Gambia’s President Yahya Jammeh has reversed a decision to deport a Lebanese businessman listed on a U.S. anti-terror list for financing Hezbollah, Reuters reports.
This isn’t the first time Husayn Tajideen, owner of the largest shopping center in the small West African country, has been deported from The Gambia.
In late May, Tajideen was deported to Lebanon and his businesses ordered closed for “unacceptable business practices detrimental to the Gambian economy,” according to an earlier Reuters report in News24. That order has been reversed.
Gambia ordered Tajideen’s expulsion once before in 2013 on grounds of profiteering. He later received a presidential pardon “for unclear reasons,” according to Reuters.
Tajideen and two brothers run an African business network in The Gambia that reaches into Angola and DRC and helps finance the Iran-backed Shi’ite Muslim group Hezbollah, according to the U.S., Reuters reports.
On Monday, Trust Bank Gambia Ltd said that money transfer firm Western Union had terminated its contract with the bank citing links to someone on a U.S. anti-terrorism list, later identified by a government source as Tajideen, News24 reported.
The U.S. has targeted a network of businesses owned and controlled by the three brothers in four African countries including Sierra Leone, British Virgin Islands and Lebanon, according to a 2012 report in AfricaReview.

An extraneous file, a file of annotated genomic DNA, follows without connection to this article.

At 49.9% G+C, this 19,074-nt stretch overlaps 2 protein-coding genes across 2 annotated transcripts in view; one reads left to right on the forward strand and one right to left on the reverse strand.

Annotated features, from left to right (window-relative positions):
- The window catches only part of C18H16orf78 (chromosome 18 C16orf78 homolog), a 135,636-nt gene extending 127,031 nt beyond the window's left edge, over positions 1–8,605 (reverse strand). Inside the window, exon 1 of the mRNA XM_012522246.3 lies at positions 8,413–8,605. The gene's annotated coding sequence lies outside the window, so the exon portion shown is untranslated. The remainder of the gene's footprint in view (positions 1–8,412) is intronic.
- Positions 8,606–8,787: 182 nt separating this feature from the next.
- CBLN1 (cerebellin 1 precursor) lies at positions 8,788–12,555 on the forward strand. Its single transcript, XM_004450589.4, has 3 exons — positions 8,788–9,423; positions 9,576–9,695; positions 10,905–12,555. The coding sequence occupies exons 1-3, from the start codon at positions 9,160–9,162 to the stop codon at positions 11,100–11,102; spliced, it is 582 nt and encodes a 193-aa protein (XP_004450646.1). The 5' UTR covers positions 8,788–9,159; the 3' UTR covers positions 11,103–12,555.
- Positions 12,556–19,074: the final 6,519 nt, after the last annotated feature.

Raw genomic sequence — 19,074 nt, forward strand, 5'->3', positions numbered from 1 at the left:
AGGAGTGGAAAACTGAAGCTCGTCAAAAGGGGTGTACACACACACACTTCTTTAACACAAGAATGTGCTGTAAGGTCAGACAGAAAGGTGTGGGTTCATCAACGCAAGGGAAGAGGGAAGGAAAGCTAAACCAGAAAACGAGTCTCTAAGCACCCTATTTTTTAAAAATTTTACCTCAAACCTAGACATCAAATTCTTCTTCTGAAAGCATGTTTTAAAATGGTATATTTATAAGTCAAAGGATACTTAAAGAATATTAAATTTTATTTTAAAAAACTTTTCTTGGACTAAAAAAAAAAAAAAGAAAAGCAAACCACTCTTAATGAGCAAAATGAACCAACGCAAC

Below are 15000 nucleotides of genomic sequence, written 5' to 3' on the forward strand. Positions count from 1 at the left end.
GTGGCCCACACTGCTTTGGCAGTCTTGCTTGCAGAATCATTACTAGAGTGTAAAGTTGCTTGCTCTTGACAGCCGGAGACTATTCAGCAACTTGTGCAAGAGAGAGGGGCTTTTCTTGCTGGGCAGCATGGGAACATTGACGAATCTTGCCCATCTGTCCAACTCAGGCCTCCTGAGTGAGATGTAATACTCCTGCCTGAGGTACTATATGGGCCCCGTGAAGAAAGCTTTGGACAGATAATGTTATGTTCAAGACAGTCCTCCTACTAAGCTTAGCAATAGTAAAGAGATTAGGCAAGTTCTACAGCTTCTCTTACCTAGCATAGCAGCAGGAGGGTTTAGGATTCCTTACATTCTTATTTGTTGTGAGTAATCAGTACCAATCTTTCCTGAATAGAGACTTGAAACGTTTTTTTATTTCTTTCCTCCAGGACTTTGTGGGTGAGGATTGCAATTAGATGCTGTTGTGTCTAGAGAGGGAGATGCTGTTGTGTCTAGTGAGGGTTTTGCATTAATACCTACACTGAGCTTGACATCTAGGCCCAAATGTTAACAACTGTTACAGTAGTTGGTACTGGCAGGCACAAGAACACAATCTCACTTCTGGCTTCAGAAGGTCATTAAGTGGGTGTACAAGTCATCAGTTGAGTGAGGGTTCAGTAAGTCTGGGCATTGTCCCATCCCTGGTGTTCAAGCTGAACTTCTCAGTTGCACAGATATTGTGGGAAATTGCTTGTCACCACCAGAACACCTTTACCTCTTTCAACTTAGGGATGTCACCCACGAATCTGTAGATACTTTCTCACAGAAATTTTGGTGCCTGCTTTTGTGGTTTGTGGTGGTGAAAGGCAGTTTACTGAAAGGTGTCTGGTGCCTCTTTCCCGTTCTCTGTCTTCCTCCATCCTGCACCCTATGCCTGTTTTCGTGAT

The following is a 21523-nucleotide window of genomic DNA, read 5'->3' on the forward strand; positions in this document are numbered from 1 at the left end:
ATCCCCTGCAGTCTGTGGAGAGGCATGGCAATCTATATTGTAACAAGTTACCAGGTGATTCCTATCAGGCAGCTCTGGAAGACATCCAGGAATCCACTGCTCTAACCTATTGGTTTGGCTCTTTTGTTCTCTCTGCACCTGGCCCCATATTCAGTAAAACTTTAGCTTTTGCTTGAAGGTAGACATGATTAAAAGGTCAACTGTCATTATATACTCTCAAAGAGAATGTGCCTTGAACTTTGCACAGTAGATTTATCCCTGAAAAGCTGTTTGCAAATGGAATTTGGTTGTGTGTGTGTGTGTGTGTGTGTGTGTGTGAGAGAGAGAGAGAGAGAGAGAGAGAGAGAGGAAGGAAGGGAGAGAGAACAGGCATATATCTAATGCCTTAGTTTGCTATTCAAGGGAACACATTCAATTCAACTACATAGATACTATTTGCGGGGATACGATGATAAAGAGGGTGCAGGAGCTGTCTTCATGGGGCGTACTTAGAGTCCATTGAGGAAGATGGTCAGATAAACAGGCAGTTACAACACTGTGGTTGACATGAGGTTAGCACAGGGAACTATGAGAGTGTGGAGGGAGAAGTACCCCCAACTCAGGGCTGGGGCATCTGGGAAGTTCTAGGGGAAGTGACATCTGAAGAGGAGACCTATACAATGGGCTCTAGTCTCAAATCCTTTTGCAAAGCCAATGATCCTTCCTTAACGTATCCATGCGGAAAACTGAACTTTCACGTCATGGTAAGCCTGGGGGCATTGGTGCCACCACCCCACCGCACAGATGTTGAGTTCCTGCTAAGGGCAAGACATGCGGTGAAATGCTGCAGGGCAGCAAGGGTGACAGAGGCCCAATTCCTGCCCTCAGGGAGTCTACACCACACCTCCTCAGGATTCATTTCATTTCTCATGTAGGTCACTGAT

“Ali and Husayn Tajideen’s multinational network generates millions of dollars in funding and secures strategic geographical strongholds for Hezbollah,” the U.S. Treasury Department said in a statement, according to the 2012 report.
Tajco (short for Tajideen Company) is a multipurpose, multinational entity that deals in real estate, general merchandise including rice and flour, and international business, according to TheAfricaReview.
In Gambia, Tajco’s name is synonymous with its largest investment and the largest shopping complex in the country — Kairaba Supermarket.
In DRC, the Tajideens do business as Congo Future, dealing in food, diamonds, and a host of other businesses.
In Angola, authorities forced the Tajideen brothers to sell their local company.
In Sierra Leone, Tajco is best known as a string of shops dealing in food and basic household items.
A statement issued by the president’s office Friday said that the expulsion order had been rescinded and Tajideen had promised to adhere to standard business practices, according to a report in WorldBulletin.
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